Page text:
Restaurant Review: Ikemen Ramen Bar

>> Friday, August 28, 2015

A couple of us were talking about ramen not too long ago and one of my friends mentioned that he wasn’t able to find a good ramen place in town. I was shocked of course and wanted to hear more. This was before he reminded me that he didn’t eat pork. I forgot. Since all ramen soup bases are mainly stewed from pork bones, it was near impossible for him to find a good ramen place in town that didn’t serve a pork broth. Enter Ikemen, a new ramen bar that recently opened in Kensington close to other ramen places such as Muku and Menyatai, with the main difference in that they serve chicken based broths. I had to go check it out.

Atmosphere: Warm wooden interior surround the dining room to allow their patrons to really focus on the enjoyment of their ramen bowls.

Price Range: Mid $10s


Food: It’s really all about the chicken broth ramen here, but we also wanted to give their appetizers a try especially since the Tako Carpaccio soundly quite inviting. Thinly sliced pieces of octopus are served with a citrusy ginger yuzu dressing, radishes and onions making for a light start to our meal. It was a great way to really cleanse the palate. The octopus had a nice texture and was not chewy, a twist on the conventional carpaccio.

I also wanted to try the Spicy Salmon Roll which again was a slightly different from the normal roll. This version includes tempura crumbs and cucumber inside then topped with salmon and chili peppers. I liked the added crunch from the tempura bits, especially for those who find salmon to be a bit mushy. The addition of the chilis to the spicy mayo gives it a bit more of a kick. I love spicy food so anything to up the ante is a win in my books.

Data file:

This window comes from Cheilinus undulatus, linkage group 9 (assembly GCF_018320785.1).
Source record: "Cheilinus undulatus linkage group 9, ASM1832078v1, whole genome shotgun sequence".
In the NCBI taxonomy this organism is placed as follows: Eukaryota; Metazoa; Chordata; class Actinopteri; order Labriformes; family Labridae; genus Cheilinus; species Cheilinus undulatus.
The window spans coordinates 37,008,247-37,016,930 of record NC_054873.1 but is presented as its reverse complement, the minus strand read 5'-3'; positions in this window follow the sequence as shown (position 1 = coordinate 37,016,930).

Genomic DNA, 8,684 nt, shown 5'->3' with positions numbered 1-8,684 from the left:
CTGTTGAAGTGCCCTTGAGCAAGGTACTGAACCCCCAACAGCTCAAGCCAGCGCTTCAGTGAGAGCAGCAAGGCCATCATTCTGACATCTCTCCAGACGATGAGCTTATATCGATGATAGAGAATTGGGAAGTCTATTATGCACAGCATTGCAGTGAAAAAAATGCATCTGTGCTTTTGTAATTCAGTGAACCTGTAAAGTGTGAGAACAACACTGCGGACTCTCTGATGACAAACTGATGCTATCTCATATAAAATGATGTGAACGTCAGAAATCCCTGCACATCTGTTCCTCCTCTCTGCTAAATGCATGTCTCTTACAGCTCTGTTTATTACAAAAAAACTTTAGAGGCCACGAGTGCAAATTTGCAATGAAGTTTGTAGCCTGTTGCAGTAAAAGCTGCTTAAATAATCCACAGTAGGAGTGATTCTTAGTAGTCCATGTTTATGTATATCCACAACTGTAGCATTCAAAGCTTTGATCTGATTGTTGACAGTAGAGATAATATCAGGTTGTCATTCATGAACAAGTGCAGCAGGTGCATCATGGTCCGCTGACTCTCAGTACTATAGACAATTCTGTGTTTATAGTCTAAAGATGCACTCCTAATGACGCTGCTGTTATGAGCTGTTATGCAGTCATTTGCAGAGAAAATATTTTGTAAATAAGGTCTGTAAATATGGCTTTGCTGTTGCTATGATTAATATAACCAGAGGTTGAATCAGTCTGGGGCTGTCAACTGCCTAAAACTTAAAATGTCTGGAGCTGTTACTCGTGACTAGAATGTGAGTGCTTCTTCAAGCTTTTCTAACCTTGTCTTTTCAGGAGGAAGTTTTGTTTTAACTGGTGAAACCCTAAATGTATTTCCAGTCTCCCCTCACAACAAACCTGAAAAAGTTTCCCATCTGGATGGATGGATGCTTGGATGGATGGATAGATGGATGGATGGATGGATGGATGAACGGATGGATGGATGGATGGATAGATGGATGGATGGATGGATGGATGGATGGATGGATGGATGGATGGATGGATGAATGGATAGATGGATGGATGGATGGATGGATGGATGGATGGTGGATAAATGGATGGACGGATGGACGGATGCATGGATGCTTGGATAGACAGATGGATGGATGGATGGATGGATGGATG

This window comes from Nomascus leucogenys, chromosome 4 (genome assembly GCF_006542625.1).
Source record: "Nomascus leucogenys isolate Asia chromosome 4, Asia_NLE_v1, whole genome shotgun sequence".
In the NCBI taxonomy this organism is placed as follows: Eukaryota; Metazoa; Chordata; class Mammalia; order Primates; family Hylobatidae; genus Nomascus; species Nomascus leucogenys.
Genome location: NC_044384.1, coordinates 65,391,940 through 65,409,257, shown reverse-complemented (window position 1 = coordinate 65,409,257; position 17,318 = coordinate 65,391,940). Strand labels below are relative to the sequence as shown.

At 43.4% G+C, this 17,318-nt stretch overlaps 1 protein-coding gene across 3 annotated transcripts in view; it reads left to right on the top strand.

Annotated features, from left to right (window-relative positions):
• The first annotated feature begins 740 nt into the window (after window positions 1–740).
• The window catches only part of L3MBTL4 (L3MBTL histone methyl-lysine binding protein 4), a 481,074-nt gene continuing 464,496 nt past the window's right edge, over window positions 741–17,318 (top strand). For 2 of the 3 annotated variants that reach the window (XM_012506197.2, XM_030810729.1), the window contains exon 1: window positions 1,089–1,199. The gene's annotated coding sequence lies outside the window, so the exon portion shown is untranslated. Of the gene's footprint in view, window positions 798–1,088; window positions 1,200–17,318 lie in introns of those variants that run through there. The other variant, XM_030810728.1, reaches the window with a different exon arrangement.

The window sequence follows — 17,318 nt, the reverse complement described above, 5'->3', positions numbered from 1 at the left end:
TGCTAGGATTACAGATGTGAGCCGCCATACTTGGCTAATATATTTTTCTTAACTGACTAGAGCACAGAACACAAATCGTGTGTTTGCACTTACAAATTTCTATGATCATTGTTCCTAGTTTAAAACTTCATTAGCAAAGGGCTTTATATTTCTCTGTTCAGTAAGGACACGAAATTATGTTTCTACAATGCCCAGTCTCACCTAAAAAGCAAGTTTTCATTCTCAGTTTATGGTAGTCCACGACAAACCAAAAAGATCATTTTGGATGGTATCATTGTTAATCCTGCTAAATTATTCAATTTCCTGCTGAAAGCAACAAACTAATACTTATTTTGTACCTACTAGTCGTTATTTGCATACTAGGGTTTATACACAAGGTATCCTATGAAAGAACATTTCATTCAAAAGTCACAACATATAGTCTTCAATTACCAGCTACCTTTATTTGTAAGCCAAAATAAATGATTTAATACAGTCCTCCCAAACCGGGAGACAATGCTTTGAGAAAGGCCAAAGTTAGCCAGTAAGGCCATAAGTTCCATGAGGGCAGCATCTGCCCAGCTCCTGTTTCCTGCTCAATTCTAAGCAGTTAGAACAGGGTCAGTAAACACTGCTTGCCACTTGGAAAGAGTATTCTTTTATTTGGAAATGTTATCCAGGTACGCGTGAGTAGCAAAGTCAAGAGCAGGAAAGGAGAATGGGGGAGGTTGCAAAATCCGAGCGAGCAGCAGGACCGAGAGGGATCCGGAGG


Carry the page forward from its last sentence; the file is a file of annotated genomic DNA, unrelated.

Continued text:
Although all their appetizers were delicious, we were definitely there to try out their ramen noodles, made with chicken broth instead of the typical pork bones, making it friendly for those who don’t eat pork. I ordered the Spicy Miso Ramen topped with a soft boiled egg, cabbage, garlic chips, sesame seeds, kale and char siu. The benefit of using chicken as a base for the broth made for a lighter soup which still had quite a bit of flavour. Although for those traditional ramen connoisseurs it may or may not stand up to their love of the pork bone soup base. I really enjoyed the taste of the char siu which was flavourful without being salty and the cook of my egg was perfect having the right amount of runniness in the yolk. I definitely preferred the soup spicy and will definitely be ordering it again this way in the future. I actually wouldn’t have minded if it was even a bit spicier!

 
The hubby got the Green Curry Seafood Ramen, a change from his usual miso or shio order. He liked the flavours of the coconut milk mixed in with the chicken broth and felt it was definitely different from what he was used to but in a good way. Topped with tomato, basil, lime zest, mushrooms, kale, jumbo red prawn, mussel, scallop, it was more reminiscent of a thai curry rather than a ramen noodle bowl. I had a couple bites and didn’t mind the flavours but did find that I liked my choice better.

To end the meal our server mentioned that they had Cinnamon Mochis for dessert and we didn’t look back. The mochis were soft on the inside and lightly fried for a crisp outer layer, dusted with cinnamon sugar it was like an Asian mini donut. I really enjoyed it coupled with their House Made Ice Cream, which was green tea that day. Flavours change often so be sure to ask your server!
 

My Pick: Spicy Miso Ramen, Cinnamon Mochi